But the Ryder Cup was the setting for one of the most difficult moments in Langer’s career. In 1991, he had to sink a six-foot putt to win the tournament for Europe. It was the final shot of entire tournament and the most important shot of his career. Millions of people in more than 30 countries were watching on TV. Langer prayed silently for courage and a quiet hand. But he missed, handing victory to the Americans. Speaking later, Langer said his personal relationship with Jesus helped him to cope with the agony of a disappointment which might have crushed his confidence or even ended his career. In fact he went on to have a very successful and lucrative year.

Langer has also had to battle against the ‘yips’ where players develop a twitch when putting. He modified his technique numerous times to find a solution. His faith and the prayers and support of a Christian friend got him through the crisis.

Bernhard Langer was awarded the OBE by the UK in 2006 in recognition of his services to sport. He has also received numerous awards in his homeland, including the Order of Merit of the Federal Republic of West Germany and the Silver Laurel Leaf, which is the highest sport award in Germany.

Continued below...

Christianity Bernhard Langer

Finding faith

Bernhard Langer became a Christian just days after the first big success of his career, the US Masters win in 1985 which made him the world’s number one. In interviews, he has spoken of being happily married and having lots of material things but still sensing a void inside. He was taken to a Bible study led by Larry Moody, who was chaplain for golfers on the tour as they travelled between tournaments. Moody spoke about a story in the Bible book, John, where Jesus Christ met a senior Jewish leader, Nicodemus, and told him, ‘no-one can see the Kingdom of God unless they are born again…’. Langer realised that although he knew many Bible stories, his understanding of Christianity had been wrong: it wasn’t about being good and earning a place in heaven, it was about grace - having a fresh start and receiving eternal life as a gift. It became clear that what was missing in his life was a personal relationship with God and Jesus Christ.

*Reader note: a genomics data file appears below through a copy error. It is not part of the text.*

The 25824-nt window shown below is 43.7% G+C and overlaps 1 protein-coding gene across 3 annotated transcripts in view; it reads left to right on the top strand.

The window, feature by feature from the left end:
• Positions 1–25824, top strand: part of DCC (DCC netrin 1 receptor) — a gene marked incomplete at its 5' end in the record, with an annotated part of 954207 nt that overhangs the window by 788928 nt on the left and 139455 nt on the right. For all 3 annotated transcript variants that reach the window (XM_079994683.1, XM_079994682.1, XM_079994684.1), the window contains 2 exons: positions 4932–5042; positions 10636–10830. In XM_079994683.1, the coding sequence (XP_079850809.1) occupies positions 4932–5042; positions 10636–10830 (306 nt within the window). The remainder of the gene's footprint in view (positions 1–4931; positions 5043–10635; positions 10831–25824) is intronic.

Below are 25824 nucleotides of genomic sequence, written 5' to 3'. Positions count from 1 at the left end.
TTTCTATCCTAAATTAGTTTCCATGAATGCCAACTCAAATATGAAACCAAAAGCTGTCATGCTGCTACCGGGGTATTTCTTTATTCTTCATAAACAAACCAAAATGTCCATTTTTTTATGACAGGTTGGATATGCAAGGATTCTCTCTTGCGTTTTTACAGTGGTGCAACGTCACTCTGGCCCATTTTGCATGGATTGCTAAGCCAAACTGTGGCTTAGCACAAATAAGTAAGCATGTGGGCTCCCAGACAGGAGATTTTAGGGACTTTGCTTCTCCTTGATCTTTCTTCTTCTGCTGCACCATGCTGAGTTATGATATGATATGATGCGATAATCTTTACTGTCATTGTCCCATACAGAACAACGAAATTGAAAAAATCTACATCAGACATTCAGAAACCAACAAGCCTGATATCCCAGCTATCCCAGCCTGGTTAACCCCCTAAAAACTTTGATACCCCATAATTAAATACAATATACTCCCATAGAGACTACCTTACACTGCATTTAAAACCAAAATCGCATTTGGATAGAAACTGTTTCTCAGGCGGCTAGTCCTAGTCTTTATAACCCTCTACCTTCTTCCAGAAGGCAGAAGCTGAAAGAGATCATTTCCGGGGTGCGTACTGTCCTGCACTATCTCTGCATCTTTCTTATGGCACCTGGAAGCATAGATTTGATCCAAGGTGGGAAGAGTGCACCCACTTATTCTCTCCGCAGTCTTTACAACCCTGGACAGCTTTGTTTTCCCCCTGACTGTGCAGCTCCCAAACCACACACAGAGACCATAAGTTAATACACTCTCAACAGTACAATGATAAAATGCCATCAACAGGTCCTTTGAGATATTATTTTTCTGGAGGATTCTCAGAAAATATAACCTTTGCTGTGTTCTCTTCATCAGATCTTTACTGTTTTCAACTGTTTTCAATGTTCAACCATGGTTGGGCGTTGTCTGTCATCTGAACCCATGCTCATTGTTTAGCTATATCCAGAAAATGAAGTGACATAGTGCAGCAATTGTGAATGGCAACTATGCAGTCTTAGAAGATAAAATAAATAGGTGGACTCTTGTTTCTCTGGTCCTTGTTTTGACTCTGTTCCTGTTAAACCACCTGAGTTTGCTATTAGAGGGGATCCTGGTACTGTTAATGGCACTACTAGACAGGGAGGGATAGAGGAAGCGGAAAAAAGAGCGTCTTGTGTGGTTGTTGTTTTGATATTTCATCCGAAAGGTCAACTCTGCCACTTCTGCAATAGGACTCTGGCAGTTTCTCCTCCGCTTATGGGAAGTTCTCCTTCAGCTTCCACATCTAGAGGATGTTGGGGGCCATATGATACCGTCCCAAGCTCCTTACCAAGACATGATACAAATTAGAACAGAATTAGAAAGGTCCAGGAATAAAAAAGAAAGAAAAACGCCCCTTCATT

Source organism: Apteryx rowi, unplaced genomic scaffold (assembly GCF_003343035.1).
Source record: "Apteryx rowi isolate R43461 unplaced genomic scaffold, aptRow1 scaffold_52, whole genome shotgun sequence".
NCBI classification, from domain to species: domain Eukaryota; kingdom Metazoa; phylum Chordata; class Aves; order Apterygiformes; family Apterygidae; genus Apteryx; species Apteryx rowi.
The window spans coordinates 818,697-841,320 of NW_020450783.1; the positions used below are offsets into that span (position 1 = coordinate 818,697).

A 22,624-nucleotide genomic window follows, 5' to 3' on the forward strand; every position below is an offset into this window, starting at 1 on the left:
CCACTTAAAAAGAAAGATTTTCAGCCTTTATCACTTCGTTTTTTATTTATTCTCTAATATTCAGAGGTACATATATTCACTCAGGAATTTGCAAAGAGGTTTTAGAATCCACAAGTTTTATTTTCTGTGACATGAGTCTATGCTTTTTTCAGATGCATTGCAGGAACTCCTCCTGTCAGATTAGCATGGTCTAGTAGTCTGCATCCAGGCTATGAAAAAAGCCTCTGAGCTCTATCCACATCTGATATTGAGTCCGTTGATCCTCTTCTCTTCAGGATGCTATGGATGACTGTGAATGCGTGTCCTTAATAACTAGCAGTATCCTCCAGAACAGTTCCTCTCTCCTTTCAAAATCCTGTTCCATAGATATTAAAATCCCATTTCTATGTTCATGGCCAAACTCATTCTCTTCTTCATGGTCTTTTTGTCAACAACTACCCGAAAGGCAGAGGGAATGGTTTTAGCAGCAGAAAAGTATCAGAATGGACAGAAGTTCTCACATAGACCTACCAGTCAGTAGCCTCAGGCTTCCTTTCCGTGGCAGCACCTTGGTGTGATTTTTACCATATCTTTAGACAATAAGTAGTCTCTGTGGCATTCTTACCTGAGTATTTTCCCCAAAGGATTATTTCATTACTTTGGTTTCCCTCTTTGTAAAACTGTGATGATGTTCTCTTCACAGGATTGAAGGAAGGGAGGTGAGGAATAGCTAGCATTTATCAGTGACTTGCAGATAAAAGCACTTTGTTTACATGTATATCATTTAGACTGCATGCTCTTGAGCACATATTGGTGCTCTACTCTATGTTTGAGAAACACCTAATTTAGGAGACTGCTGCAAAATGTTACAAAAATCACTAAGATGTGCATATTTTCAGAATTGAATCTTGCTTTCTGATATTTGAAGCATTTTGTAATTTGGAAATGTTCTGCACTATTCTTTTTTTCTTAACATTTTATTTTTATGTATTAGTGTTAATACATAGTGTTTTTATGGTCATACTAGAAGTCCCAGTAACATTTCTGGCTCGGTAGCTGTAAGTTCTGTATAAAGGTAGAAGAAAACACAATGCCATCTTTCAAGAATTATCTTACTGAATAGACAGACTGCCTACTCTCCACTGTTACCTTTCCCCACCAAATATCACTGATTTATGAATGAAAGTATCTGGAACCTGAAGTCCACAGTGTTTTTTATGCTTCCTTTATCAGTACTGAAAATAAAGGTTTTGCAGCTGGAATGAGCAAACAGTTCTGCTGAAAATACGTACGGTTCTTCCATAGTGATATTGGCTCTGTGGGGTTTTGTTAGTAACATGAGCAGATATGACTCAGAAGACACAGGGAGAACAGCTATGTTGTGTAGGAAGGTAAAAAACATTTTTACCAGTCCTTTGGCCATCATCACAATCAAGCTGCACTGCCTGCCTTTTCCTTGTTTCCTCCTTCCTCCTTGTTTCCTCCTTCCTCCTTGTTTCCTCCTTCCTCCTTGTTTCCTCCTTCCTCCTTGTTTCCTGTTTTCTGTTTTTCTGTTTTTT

...he has said that the most important things in his life now are his relationship with God, with other believers and with his family because those relationships will last forever.

Langer has said his Christian faith became a huge part of his life, affecting everything. It changed his perspective too, making him realise that this life is fleeting compared to eternity. Golf remained important and his faith did not diminish his competitive spirit, but he has said that the most important things in his life now are his relationship with God, with other believers and with his family because those relationships will last forever.

One of the most special moments in Langer’s career came in 1993 when he won the US Masters for a second time. As he played the final round, he has spoken of experiencing a sense of inner peace which he could not explain. He felt sure God was telling him he was going to win. Speaking on TV moments afterwards he said it was ‘wonderful to win the greatest tournament in the world’ but it meant even more because his victory came on Easter Sunday, when he and other Christians celebrated the resurrection of Jesus Christ.